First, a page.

Golfers know that a round can go bad for a variety of reasons. [Insert your excuse of choice here].
But do golf balls go bad?
Golfers are often fixated on using the latest clubs, improving their swing speed and honing their short game.
All of these factors are important. After all, using the best equipment and making adjustments to your mechanics can take you from a high handicapper to an above average golfer.
But having the best clubs and a great swing without considering the golf ball itself seems a bit shortsighted.
A quality golf ball can make a surprising difference in your golf game. Should you be playing with a set of golf balls that you bought back in the early 2000s? What about those old golf balls you found at a yard sale?
This brings us back to the original question…
Do Golf Balls Go Bad?
Yes, and this is an important question, because ball flight, spin rate and carry distance are all determined, in part, by the golf ball itself.
A golfer who cares about performance needs to understand the factors that can ruin an old golf ball.
About the Modern Golf Ball
First, it is important to note that the modern golf ball is designed to take punishment. There are only a few objects in this world that can withstand damage after repetitive strikes with a golf club. In this regard, we should give those golf ball manufacturers some credit.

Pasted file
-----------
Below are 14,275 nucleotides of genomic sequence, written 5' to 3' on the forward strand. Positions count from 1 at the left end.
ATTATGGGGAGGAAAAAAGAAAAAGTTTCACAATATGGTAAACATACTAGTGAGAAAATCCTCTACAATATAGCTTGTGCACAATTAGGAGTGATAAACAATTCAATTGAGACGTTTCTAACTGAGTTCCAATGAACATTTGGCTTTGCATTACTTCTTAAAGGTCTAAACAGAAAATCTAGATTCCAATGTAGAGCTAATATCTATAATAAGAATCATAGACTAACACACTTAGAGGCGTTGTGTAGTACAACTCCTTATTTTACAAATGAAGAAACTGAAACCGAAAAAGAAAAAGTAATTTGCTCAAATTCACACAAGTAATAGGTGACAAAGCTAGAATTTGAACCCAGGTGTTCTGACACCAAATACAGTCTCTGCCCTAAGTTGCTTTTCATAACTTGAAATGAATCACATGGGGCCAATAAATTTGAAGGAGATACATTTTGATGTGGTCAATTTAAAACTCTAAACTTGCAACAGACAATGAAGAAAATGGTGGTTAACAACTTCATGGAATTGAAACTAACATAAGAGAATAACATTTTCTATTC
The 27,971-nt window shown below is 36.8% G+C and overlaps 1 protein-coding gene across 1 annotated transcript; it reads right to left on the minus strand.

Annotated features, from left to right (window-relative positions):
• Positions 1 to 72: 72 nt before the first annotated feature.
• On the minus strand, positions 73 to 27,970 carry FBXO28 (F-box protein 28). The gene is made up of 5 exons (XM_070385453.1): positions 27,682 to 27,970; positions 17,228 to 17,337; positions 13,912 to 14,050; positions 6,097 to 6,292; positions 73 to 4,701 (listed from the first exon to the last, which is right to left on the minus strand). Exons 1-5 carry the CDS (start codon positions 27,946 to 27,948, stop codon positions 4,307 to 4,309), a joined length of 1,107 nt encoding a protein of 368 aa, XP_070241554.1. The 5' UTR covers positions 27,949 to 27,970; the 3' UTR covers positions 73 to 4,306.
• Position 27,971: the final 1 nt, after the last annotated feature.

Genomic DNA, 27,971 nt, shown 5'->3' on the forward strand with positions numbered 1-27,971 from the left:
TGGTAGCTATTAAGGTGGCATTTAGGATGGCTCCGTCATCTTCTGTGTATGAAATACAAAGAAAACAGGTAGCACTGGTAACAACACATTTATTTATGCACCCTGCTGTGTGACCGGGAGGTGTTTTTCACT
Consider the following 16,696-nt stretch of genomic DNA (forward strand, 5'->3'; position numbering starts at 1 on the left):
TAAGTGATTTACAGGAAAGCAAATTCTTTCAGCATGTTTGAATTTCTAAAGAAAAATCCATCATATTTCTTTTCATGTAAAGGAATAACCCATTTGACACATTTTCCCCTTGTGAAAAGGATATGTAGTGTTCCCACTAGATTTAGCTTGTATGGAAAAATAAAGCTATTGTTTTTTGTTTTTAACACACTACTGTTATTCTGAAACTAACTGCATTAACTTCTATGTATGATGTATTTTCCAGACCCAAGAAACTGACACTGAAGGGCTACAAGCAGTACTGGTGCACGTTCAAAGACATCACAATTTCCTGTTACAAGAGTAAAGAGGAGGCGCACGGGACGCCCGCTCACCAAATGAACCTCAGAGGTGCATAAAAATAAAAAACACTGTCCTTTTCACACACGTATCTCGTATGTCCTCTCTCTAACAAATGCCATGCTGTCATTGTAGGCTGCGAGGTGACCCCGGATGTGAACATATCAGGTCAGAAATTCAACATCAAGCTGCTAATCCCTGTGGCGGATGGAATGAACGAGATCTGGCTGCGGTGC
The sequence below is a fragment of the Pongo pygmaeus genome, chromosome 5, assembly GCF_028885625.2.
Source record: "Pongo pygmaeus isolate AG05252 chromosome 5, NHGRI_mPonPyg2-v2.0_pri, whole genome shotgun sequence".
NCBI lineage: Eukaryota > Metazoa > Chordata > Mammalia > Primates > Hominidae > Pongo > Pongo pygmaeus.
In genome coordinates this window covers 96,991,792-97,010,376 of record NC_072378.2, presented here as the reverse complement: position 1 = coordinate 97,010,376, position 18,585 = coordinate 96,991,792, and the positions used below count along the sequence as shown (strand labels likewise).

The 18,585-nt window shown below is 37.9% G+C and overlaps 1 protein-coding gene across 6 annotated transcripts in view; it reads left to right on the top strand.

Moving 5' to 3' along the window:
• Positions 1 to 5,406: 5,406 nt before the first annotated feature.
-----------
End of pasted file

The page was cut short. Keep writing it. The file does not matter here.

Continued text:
Over the years, golf balls have become more reliable and better tailored to golfer’s strengths and weaknesses. Both the average golfer and the avid golfer can find a premium ball that suits their game.
Even though golf balls are incredibly durable, they aren’t invulnerable damage or degraded performance over time. Golf ball age, wear and tear as well as other factors can mean it’s time for a new golf ball.
How Does a Golf Ball Go Bad?
Wear and Tear
The most obvious sign that your golf ball should be replaced is damage to the outer shell (cover). If you see scratches, scuffs or even chips on your dimpled ball, it’s time to swap the damaged ball out with a new golf ball.
This exterior damage can result from a poor golf swing, the ball hitting a cart path, or even just the punishment of a high swing speed.
While some scratches and a bit of damage isn’t uncommon, these imperfections will ultimately influence the ball’s performance.
Remember, a premium golf ball is tested new under “perfect” operating conditions. Don’t expect your ball to continue performing well when its technology is compromised.
Storage Temperature and Conditions
Do golf balls go bad in the heat? What about the cold?
I’ve heard of golfers who store their golf balls in a freezer to maintain compression. This is a bad idea. Extreme cold or hot temperates actually have a negative effect on a ball.
Take it from the experts: Golf balls should be stored at normal room temperatures whenever possible. Team Titleist tells us that “Today’s Titleist golf balls can be safely stored for five years or even more, as long as they are kept away from excessive heat…”
Though the technology between a Titleist Pro V1 and a Callaway ball may be different, it’s safe to say that the same rules apply.
Extreme highs and lows are no friend to golf balls.